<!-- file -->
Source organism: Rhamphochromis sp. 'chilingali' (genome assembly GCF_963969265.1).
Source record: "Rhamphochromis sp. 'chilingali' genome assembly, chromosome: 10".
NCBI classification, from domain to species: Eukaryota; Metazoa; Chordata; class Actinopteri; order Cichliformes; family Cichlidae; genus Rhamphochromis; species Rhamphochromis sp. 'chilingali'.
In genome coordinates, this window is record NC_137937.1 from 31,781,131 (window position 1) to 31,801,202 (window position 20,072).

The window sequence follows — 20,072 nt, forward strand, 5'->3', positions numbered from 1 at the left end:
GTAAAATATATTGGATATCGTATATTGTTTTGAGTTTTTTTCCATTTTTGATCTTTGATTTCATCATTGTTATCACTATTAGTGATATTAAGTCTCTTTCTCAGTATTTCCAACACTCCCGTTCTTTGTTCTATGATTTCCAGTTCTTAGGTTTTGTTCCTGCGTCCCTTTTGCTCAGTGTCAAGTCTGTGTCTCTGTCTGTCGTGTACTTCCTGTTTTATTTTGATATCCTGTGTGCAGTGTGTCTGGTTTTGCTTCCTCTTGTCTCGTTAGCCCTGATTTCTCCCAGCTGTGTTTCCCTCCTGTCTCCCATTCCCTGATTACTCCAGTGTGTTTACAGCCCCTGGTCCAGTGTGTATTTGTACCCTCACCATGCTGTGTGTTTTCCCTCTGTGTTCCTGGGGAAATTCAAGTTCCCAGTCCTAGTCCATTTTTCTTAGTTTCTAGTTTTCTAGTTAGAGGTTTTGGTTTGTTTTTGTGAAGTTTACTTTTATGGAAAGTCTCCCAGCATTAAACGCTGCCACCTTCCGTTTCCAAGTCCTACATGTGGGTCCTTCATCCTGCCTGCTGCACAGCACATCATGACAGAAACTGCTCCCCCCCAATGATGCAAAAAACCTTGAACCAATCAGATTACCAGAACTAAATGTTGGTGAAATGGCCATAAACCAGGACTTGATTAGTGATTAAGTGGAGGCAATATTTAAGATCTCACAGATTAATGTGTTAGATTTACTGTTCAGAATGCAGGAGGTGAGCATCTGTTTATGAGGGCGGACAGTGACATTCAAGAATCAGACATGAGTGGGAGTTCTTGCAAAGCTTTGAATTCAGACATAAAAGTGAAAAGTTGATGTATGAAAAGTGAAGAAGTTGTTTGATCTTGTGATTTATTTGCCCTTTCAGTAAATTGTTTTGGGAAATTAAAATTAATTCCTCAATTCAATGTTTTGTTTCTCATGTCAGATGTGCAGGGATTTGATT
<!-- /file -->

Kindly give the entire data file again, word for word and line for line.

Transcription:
Source organism: Rhamphochromis sp. 'chilingali' (genome assembly GCF_963969265.1).
Source record: "Rhamphochromis sp. 'chilingali' genome assembly, chromosome: 10".
NCBI classification, from domain to species: Eukaryota; Metazoa; Chordata; class Actinopteri; order Cichliformes; family Cichlidae; genus Rhamphochromis; species Rhamphochromis sp. 'chilingali'.
In genome coordinates, this window is record NC_137937.1 from 31,781,131 (window position 1) to 31,801,202 (window position 20,072).

The window sequence follows — 20,072 nt, forward strand, 5'->3', positions numbered from 1 at the left end:
GTAAAATATATTGGATATCGTATATTGTTTTGAGTTTTTTTCCATTTTTGATCTTTGATTTCATCATTGTTATCACTATTAGTGATATTAAGTCTCTTTCTCAGTATTTCCAACACTCCCGTTCTTTGTTCTATGATTTCCAGTTCTTAGGTTTTGTTCCTGCGTCCCTTTTGCTCAGTGTCAAGTCTGTGTCTCTGTCTGTCGTGTACTTCCTGTTTTATTTTGATATCCTGTGTGCAGTGTGTCTGGTTTTGCTTCCTCTTGTCTCGTTAGCCCTGATTTCTCCCAGCTGTGTTTCCCTCCTGTCTCCCATTCCCTGATTACTCCAGTGTGTTTACAGCCCCTGGTCCAGTGTGTATTTGTACCCTCACCATGCTGTGTGTTTTCCCTCTGTGTTCCTGGGGAAATTCAAGTTCCCAGTCCTAGTCCATTTTTCTTAGTTTCTAGTTTTCTAGTTAGAGGTTTTGGTTTGTTTTTGTGAAGTTTACTTTTATGGAAAGTCTCCCAGCATTAAACGCTGCCACCTTCCGTTTCCAAGTCCTACATGTGGGTCCTTCATCCTGCCTGCTGCACAGCACATCATGACAGAAACTGCTCCCCCCCAATGATGCAAAAAACCTTGAACCAATCAGATTACCAGAACTAAATGTTGGTGAAATGGCCATAAACCAGGACTTGATTAGTGATTAAGTGGAGGCAATATTTAAGATCTCACAGATTAATGTGTTAGATTTACTGTTCAGAATGCAGGAGGTGAGCATCTGTTTATGAGGGCGGACAGTGACATTCAAGAATCAGACATGAGTGGGAGTTCTTGCAAAGCTTTGAATTCAGACATAAAAGTGAAAAGTTGATGTATGAAAAGTGAAGAAGTTGTTTGATCTTGTGATTTATTTGCCCTTTCAGTAAATTGTTTTGGGAAATTAAAATTAATTCCTCAATTCAATGTTTTGTTTCTCATGTCAGATGTGCAGGGATTTGATT